Birmingham & Black Country

West Midlands Police scraps A19 retirement policy

Police officers in high-visibility coats
Image caption Since March 2011, 559 officers have left West Midlands Police as a result of A19

A regulation forcing police officers to retire after 30 years of service has been scrapped by West Midlands Police.

More than 550 officers have left the force under the A19 rule, which was introduced in March 2011.

The High Court ruled in June that A19 was "not unlawful" after an appeal by the The Police Superintendents' Association for England and Wales.

Chief Constable Chris Sims said the scheme had helped the force save about £100m.

He said: "The force faced an acute financial problem of needing to save £125m. About £100m or more of that has now been found with the majority coming from changes to staff.

"The only way we could make those changes at that pace was to use the regulation and I am delighted to get to the stage where it's no longer needed."

The force's use of A19 was "reviewed periodically", he said.

West Midlands police and crime commissioner Bob Jones said he "fully supported" the decision.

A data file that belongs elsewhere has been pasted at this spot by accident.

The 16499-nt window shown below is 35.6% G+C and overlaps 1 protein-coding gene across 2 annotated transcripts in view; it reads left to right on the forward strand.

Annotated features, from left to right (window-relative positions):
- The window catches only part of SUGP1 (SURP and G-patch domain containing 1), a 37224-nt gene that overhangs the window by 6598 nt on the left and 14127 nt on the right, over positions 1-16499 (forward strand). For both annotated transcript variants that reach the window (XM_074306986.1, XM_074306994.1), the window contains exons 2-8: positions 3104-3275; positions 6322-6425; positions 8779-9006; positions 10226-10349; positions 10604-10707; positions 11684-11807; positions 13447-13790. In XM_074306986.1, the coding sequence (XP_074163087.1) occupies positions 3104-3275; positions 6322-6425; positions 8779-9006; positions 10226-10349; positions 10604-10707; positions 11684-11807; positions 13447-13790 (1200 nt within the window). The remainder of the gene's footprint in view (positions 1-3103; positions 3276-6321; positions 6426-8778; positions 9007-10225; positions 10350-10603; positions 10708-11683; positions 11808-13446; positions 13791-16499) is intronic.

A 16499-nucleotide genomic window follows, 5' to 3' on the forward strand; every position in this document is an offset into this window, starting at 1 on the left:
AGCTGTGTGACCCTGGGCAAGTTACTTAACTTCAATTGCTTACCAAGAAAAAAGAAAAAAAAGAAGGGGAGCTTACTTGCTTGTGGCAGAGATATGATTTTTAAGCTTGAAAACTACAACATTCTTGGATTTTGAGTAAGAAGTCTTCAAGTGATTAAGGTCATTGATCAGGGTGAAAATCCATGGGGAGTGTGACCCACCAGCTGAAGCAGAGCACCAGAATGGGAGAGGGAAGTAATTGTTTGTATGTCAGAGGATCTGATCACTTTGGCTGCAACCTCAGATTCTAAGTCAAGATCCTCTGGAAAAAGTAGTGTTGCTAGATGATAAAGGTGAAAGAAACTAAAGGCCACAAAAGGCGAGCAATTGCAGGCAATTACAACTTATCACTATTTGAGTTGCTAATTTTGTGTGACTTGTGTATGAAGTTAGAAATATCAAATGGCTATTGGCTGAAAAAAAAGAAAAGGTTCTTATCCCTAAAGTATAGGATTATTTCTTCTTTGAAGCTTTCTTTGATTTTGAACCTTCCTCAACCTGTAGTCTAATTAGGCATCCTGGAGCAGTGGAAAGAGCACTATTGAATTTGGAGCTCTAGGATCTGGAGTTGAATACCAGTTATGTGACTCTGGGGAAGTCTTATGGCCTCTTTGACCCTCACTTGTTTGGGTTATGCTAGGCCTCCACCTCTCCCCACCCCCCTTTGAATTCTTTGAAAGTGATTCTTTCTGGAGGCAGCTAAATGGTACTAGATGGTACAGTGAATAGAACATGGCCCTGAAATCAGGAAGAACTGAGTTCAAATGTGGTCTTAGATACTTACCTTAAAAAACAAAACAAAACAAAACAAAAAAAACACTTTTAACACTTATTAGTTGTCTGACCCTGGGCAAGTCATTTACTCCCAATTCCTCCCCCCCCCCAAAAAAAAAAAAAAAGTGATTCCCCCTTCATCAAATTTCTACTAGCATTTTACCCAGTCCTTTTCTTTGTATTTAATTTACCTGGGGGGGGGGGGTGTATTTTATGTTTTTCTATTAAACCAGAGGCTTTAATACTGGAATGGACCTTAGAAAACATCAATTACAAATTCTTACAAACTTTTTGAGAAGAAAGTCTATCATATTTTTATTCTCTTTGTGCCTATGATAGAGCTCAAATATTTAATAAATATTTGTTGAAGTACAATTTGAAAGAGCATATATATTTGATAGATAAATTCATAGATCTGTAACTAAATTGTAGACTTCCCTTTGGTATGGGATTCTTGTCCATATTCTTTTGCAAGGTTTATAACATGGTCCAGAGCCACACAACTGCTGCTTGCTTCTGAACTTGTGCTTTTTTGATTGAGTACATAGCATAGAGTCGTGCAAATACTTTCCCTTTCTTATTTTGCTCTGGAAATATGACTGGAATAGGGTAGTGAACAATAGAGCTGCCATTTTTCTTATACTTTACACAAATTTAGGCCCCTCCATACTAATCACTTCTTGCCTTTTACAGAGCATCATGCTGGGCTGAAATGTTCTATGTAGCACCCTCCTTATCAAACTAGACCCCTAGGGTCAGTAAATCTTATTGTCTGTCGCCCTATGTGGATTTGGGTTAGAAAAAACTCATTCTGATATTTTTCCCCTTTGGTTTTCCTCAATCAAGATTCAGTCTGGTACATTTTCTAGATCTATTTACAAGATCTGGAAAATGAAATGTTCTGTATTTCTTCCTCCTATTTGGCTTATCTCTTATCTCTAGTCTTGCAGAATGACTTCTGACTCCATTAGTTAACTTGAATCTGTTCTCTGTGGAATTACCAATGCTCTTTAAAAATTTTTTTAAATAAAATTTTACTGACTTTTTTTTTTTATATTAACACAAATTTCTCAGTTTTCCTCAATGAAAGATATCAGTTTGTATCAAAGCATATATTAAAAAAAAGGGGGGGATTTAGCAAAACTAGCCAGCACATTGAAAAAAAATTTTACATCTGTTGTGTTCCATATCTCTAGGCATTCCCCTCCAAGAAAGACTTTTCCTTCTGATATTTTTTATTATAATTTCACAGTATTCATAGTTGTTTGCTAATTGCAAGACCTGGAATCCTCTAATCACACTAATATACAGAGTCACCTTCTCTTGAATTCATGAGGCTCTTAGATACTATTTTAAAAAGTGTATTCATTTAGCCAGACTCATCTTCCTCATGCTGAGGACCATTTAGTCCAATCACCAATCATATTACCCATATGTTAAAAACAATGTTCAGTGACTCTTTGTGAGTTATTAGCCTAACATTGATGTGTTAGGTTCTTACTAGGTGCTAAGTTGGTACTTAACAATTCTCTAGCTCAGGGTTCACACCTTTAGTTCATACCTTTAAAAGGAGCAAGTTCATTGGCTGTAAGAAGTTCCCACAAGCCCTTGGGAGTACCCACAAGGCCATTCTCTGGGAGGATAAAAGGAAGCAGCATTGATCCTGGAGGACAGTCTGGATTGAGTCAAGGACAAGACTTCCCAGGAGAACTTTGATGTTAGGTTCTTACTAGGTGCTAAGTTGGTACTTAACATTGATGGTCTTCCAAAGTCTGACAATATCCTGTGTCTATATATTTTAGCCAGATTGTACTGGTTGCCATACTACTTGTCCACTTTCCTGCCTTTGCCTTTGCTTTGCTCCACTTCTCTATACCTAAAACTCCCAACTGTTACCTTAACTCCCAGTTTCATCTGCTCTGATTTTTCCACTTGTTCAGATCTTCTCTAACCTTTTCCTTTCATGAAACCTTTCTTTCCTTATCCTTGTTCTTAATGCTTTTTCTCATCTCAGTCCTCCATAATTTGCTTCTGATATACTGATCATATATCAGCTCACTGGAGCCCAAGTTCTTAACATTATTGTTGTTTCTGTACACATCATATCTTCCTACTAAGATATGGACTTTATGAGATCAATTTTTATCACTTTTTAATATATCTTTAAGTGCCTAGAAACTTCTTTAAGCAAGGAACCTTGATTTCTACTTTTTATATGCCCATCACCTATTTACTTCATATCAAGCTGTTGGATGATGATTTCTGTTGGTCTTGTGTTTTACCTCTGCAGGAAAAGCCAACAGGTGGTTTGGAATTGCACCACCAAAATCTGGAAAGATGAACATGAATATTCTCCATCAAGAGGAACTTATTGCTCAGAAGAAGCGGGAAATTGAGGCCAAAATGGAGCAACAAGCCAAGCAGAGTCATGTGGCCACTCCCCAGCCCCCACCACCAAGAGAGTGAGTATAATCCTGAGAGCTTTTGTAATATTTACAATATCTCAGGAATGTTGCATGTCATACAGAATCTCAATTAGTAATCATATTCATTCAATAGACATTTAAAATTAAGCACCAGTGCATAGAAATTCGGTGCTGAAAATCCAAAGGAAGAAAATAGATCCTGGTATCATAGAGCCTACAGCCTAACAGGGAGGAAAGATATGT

'A good thing'

Plans to recruit an extra 450 officers were announced by the force last month.

In addition, it announced it would recruit 100 police staff between 2014 and 2016.

Mr Sims said: "The big issue A19 created for us was the demographic profile of the force because we've not been recruiting, in affect, for four years.

"We're looking forward to bringing in new people to plug that gap that's been created."

Tom Cuddeford, from the West Midlands Police Federation, said retaining very experienced officers could "only be a good thing".

West Midlands Police said it currently had 7,262 officers after 559 retired because of the A19 regulation.

About 800 had left for other reasons, including transferring to other forces or retiring on medical grounds, it said.

Other forces that have scrapped the A19 rule in the past 18 months include Staffordshire and Devon and Cornwall Police.

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